The Trump Economy vs. the Obama Economy

Recently, a student came to me in a state of perplexity. His liberal friends were insisting that President Obama deserves much credit for today’s favorable economic news of higher GDP growth and lower unemployment, while his conservative friends give President Trump the credit. Welcome to the wonderful world of partisan politics, young man. The game is simple: Spin-meisters on both sides lay claim to every favorable economic development while blaming the other side for everything wrong with the economy.

So, which president deserves credit for the uptick in the American economy? Unemployment has been falling and wages rising since 2011. Because those favorable trends persisted through the last six years of the Obama presidency, Obama deserves credit, doesn’t he? No, he doesn’t.

Historical context is crucial. The natural tendency is for unemployment to fall after a recession. Resourceful entrepreneurs always find ways to reignite economic growth after recessions, unless foolish government policies undermine recovery as Presidents Hoover and Roosevelt tragically did in the 1930s Great Depression.

As I have written previously, the so-called “Obama recovery” was historically weak. The average GDP growth rate was between 1.5 and 2.1 percent, depending on the source—the weakest recovery under any post-WWII president.

The reason for this is straightforward: Obama’s anti-business, anti-free market bias gave rise to policies that generated strong economic headwinds. Obama believed that “only government can” get an economy running properly. In 2012, he publicly disrespected private entrepreneurs by declaring that they hadn’t built their businesses. He pursued a blatantly anti-business economic agenda. Private enterprises were constantly being hampered by an aggressive whac-a-mole regulatory agenda. Fortunately for America’s businesses and workers, beginning in 2011 a Republican House of Representatives, while unable to blunt the regulatory zeal of the executive branch of government, fended off Obama’s anti-business legislative ambitions and enabled economic growth to proceed, albeit tepidly. In short, the sluggish economic growth of Obama’s last six years happened in spite of him, not because of him.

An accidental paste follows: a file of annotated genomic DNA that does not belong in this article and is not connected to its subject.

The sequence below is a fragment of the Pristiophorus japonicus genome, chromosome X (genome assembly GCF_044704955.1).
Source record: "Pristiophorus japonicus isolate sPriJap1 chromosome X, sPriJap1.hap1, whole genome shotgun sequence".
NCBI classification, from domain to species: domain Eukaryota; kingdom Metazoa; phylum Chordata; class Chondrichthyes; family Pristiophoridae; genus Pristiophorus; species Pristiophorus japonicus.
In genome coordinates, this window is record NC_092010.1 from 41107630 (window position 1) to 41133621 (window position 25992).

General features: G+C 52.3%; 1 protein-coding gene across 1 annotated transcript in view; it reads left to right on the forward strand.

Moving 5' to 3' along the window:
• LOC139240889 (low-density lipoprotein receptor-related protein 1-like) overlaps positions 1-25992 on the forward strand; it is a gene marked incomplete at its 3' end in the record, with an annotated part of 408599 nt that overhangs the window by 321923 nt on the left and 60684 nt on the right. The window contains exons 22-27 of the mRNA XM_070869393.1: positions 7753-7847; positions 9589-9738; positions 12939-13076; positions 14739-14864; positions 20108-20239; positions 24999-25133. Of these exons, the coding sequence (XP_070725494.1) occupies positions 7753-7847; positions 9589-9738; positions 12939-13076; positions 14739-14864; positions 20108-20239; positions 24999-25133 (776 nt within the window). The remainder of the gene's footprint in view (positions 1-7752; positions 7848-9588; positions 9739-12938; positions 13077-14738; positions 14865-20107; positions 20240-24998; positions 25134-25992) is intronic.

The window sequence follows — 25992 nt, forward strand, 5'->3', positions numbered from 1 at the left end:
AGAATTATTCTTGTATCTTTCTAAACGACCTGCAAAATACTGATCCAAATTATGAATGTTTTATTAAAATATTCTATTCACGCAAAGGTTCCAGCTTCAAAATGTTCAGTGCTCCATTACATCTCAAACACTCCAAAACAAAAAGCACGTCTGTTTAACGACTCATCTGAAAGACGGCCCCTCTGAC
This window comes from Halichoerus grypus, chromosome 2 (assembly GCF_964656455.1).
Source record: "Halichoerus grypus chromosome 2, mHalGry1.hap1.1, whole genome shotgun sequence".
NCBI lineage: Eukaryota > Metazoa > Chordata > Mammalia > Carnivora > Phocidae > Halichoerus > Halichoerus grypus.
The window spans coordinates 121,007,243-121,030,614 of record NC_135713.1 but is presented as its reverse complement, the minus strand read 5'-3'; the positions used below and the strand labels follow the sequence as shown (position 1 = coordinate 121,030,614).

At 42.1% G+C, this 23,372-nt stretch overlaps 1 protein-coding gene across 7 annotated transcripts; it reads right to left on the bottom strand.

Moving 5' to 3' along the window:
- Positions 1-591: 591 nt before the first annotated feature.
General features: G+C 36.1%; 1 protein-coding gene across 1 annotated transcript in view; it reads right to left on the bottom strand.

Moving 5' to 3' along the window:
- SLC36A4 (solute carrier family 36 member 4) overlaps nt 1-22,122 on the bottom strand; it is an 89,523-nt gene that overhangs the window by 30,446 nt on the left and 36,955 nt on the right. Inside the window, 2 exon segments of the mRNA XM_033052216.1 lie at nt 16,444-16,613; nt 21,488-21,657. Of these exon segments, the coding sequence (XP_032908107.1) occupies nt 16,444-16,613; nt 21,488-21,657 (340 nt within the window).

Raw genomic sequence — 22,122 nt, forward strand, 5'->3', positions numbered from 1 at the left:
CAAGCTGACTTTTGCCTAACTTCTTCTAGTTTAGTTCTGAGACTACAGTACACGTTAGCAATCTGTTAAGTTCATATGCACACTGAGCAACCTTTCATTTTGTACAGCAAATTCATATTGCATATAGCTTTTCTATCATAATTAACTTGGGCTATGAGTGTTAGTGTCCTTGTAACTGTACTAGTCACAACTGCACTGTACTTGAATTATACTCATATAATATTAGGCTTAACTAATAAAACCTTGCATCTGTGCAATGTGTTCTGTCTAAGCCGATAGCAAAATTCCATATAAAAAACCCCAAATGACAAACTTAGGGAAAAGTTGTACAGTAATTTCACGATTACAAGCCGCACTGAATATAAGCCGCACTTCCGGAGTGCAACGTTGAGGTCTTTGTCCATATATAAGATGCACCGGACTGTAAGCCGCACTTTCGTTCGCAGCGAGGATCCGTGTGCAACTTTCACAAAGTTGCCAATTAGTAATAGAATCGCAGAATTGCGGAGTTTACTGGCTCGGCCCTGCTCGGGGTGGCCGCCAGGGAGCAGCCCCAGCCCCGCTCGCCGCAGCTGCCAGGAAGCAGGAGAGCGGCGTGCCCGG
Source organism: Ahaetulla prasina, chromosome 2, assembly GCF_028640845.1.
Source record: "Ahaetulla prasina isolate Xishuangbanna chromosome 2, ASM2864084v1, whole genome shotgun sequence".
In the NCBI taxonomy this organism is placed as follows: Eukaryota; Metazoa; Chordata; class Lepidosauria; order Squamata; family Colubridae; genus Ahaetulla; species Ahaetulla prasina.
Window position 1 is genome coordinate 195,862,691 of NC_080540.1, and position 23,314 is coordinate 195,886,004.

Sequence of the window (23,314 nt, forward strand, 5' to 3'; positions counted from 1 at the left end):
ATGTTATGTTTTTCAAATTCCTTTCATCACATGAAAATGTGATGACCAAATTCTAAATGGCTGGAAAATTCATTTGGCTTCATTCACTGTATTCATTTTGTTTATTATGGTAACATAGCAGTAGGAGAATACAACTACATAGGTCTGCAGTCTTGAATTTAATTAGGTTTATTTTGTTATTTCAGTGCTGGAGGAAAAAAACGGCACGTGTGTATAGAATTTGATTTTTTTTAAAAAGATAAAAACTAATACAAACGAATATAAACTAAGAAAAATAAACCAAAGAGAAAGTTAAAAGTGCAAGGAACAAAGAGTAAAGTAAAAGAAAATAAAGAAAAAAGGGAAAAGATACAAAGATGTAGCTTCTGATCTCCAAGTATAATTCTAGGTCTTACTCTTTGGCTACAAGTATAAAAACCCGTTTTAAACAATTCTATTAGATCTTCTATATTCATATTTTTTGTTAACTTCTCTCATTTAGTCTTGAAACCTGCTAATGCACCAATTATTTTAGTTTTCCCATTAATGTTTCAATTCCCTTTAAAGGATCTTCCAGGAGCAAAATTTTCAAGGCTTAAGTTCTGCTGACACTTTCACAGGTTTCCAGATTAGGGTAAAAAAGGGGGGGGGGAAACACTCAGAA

Since Donald Trump became president, there has been a noticeable uptick in economic growth. GDP has grown between 2.9 and 3.1 percent. The New York Times reported that unemployment has continued to fall (reaching the lowest level in more than half a century) and wage increases have nudged upward. Trump’s policy changes in two areas deserve the credit for these economic improvements. First, he reduced burdensome regulations. The Federal Register shrank from 97,110 pages of regulations during Obama’s last year to 61,949 in Trump’s first year. Second, he cut taxes, leaving more money in the private sector where the wealth of the country is created most efficiently.

While Trump’s economic record is clearly superior to his predecessor’s, the gains under Trump remain subdued compared to earlier recoveries. Trump himself offset some of the gains from his income tax cuts by raising other taxes – specifically, tariffs. However, the major impediments to more vigorous economic growth are factors beyond any president’s control – Federal Reserve policy, economic sluggishness abroad, and (most ominously of all) Americans’ ever-increasing debt burden.

Does President Obama or President Trump deserve more credit for today’s economic growth? There is no need to overthink this question. Obama was anti-business and Trump is pro-business, and the results reflect the difference. Ideology matters. Those hopping aboard the democratic socialism bandwagon should realize that a president with an ideological antipathy for society’s wealth creators is far more likely to cripple wealth creation and job formation than a president who understands and appreciates private businesses’ essential role.

About Mark W. Hendrickson

Dr. Mark W. Hendrickson is a retired adjunct faculty member, economist, and fellow for economic and social policy with the Institute for Faith and Freedom at Grove City College.

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